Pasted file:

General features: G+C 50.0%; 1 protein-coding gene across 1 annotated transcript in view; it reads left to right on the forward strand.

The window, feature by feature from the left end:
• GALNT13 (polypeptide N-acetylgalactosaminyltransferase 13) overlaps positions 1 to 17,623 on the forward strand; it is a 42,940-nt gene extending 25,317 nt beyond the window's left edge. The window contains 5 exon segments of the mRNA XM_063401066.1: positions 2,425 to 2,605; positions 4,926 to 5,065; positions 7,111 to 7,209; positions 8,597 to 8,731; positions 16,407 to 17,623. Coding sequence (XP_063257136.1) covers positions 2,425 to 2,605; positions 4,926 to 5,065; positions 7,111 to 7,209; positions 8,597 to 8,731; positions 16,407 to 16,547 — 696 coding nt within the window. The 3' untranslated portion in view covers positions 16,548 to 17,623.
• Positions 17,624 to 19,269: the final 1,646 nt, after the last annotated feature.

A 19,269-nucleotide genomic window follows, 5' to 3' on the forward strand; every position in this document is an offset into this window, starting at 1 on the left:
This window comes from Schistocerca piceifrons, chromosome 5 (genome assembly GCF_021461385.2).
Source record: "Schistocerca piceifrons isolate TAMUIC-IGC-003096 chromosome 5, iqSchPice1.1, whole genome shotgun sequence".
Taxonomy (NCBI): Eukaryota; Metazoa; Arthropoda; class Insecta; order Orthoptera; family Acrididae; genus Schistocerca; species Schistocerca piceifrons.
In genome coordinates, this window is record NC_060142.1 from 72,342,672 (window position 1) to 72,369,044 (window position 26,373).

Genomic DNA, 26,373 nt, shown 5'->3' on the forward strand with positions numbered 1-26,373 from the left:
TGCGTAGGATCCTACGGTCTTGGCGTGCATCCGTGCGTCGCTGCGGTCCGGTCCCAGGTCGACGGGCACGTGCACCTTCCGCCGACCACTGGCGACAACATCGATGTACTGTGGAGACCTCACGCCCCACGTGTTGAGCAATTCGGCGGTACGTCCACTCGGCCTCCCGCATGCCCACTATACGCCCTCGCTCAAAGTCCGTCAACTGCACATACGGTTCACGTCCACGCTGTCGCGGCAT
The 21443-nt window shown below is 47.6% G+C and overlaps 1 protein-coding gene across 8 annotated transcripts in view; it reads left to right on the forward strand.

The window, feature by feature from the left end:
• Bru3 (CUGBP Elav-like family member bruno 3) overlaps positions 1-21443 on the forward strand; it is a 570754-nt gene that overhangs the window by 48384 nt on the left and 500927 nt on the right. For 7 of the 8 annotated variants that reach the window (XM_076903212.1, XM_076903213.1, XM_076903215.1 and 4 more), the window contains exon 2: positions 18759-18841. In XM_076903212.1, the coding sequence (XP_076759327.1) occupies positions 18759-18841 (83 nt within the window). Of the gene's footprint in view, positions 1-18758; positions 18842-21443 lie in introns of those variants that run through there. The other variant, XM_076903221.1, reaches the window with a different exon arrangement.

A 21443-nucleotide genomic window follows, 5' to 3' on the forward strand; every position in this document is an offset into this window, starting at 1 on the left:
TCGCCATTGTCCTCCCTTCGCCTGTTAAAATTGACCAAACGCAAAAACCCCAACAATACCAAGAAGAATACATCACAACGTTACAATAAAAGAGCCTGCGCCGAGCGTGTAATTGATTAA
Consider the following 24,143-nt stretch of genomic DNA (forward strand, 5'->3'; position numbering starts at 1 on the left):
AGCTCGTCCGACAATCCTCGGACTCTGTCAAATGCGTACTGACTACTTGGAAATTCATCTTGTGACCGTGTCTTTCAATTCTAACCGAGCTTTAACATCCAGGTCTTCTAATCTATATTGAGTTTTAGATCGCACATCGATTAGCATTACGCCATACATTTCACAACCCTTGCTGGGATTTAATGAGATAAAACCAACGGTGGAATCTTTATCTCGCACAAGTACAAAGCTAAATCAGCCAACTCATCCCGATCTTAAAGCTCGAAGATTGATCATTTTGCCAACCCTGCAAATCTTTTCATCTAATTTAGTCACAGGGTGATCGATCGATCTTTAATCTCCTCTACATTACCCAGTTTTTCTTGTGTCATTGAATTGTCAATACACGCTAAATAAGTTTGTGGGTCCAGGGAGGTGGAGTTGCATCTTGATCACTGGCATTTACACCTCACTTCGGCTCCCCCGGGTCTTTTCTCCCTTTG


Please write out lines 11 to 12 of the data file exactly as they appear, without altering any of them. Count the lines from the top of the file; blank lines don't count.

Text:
TGCGTAGGATCCTACGGTCTTGGCGTGCATCCGTGCGTCGCTGCGGTCCGGTCCCAGGTCGACGGGCACGTGCACCTTCCGCCGACCACTGGCGACAACATCGATGTACTGTGGAGACCTCACGCCCCACGTGTTGAGCAATTCGGCGGTACGTCCACTCGGCCTCCCGCATGCCCACTATACGCCCTCGCTCAAAGTCCGTCAACTGCACATACGGTTCACGTCCACGCTGTCGCGGCAT
The 21443-nt window shown below is 47.6% G+C and overlaps 1 protein-coding gene across 8 annotated transcripts in view; it reads left to right on the forward strand.